• The pandemic and progressive IT companies have accelerated demand for remote working
• ‘On the go’ bleisure stays increasingly popular with Gen Z singletons, white collar millennials and other digital nomads
Hotels throughout the Middle East region are preparing to capitalise on the pent-up global demand for workations, driven in the main by the social restrictions imposed by governments across the world over the past ten months.
According to research conducted as well as commissioned by Reed Travel Exhibitions, the organiser of Arabian Travel Market (ATM), many travel experts are expecting a surge in workations in 2021 and beyond, a trend that was apparent in 2019, but one which now has such pent-up demand due to the coronavirus travel restrictions.
Danielle Curtis, Exhibition Director ME, Arabian Travel Market, which will take place live at the Dubai World Trade Centre (DWTC) 16-19 May 2021, said: “The hotel industry in the Middle East has gradually started to recover, especially in places such as Dubai. Staycations created the initial demand after lockdown, the next step has been the continued growth of workations, which are also referred to as bleisure stays, which tend to bring in more visitors from overseas.”
Fueling this growth are companies like Facebook, Twitter and Spotify which have announced that employees can work from home indefinitely, leading many experts to predict that these digital professionals are likely to work remotely, whilst still connecting safely and securely with their physical offices.
“Longer term, the ‘on the go’ executive will be a far more common sight in hotels, whether it’s Gen Z singletons, millennial professionals, or freelancers who can earn a living from a laptop,” added Curtis.
With over 50% of the world’s working population doing so from home and the rise of entrepreneurial digital nomads who prefer to work remotely, the popularity of workations will only increase.
This will alleviate the boredom of living and working from home, even after the pandemic has finally been eradicated and obviously in the short term, it will provide much needed revenue to not only hotels but the travel trade in general, not to mention government coffers.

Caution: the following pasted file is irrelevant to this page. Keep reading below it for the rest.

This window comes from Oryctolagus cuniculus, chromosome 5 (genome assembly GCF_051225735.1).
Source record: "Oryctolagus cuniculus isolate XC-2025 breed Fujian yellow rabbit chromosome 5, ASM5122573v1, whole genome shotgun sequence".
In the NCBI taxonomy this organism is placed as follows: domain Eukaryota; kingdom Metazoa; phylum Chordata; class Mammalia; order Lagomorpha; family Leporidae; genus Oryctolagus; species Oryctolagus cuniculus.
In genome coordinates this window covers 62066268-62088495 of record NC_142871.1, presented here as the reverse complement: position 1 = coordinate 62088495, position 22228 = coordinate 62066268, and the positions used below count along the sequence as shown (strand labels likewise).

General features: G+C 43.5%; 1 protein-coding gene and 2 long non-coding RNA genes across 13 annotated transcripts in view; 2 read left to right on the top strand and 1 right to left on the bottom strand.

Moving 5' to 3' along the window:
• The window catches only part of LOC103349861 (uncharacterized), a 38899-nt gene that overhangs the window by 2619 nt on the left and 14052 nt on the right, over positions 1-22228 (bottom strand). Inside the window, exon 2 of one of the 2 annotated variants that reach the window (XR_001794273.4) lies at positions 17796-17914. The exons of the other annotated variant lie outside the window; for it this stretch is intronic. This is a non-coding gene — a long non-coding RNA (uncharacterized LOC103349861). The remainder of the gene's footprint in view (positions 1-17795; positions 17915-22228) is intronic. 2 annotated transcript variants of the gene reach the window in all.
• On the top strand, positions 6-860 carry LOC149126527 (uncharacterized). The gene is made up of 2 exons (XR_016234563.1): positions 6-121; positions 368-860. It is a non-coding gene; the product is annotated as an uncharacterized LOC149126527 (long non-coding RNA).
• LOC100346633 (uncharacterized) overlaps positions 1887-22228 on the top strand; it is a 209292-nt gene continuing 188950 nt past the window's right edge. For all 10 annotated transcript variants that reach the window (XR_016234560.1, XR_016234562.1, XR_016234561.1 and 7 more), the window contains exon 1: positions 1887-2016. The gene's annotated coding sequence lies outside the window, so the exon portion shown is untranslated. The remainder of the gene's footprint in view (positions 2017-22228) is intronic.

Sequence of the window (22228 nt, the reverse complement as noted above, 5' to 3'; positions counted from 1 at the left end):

“And on that point, as an example, Dubai has introduced a remote visa programme that would entitle visitors to stay for up to 12 months, with access to co-working spaces and government support services,” said Curtis.
To accommodate the needs of the ‘new normal’ smart working traveller even further, an increasing number of hotels in the MENA region are offering pop-up co-working spaces with the aim of rethinking and making the most of the hotel space, which is no longer considered just as a place to stay, instead, it becomes a potential work environment.
“Covid-19 has completely disrupted the traditional office culture and the hospitality sector has been quick to offer alternative solutions for those looking to combine working from home with leisure time. The introduction of the workation concept is not just a novel idea, it’s about making adjustments to meet the new market demands, allowing those who are not currently working from their office to enjoy a luxury hospitality experience whilst continuing their work commitments,” said Mark Kirby, COO of Emaar Hospitality.
Further afield in the Maldives for example, hotels are offering the ultimate ‘workation packages’ where guests can work from a secluded beach house, with personal desks and high-speed WiFi. Some hotels in India have created indoor and outdoor common areas that function as work-friendly spaces, many others have opted for dedicated spaces poolside where remote workers get a table, chair and parasol, WiFi and power socket, as well as the ubiquitous sun lounger.
“Depending on the effectiveness of the vaccines being rolled out, as well as travel and other social restrictions, this demand could broaden to include families. If children are being home-schooled it would make little difference if they were at home or on a workation with their parents. Indeed, time away from long cold winter nights in northern Europe, would undoubtedly improve a family’s state of mind,” added Curtis.
Now in its 28th year and working in collaboration with DWTC and Dubai’s Department of Tourism and Commerce Marketing (DTCM), the theme of the show next year will be ‘A new dawn for travel and tourism’ and the spotlight will be thrown onto the current state of the industry and more importantly, what the future holds. It will also look at the emerging trends and how innovation can drive the industry forward.
ATM 2021 will also play an integral role in Arabian Travel Week and for the first time, a new hybrid format will be in place. This means an additional virtual ATM will be organised to run the following week, which will complement the live event by accommodating visitors who may be unable to travel to Dubai. The inaugural ATM Virtual 2020, attracted 12,000 online attendees from 140 countries, over three days.